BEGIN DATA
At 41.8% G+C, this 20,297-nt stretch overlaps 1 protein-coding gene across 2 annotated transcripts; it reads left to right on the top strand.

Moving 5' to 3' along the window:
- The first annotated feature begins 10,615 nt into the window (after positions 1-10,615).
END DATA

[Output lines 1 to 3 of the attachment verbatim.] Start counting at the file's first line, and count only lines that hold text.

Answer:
At 41.8% G+C, this 20,297-nt stretch overlaps 1 protein-coding gene across 2 annotated transcripts; it reads left to right on the top strand.

Moving 5' to 3' along the window:
- The first annotated feature begins 10,615 nt into the window (after positions 1-10,615).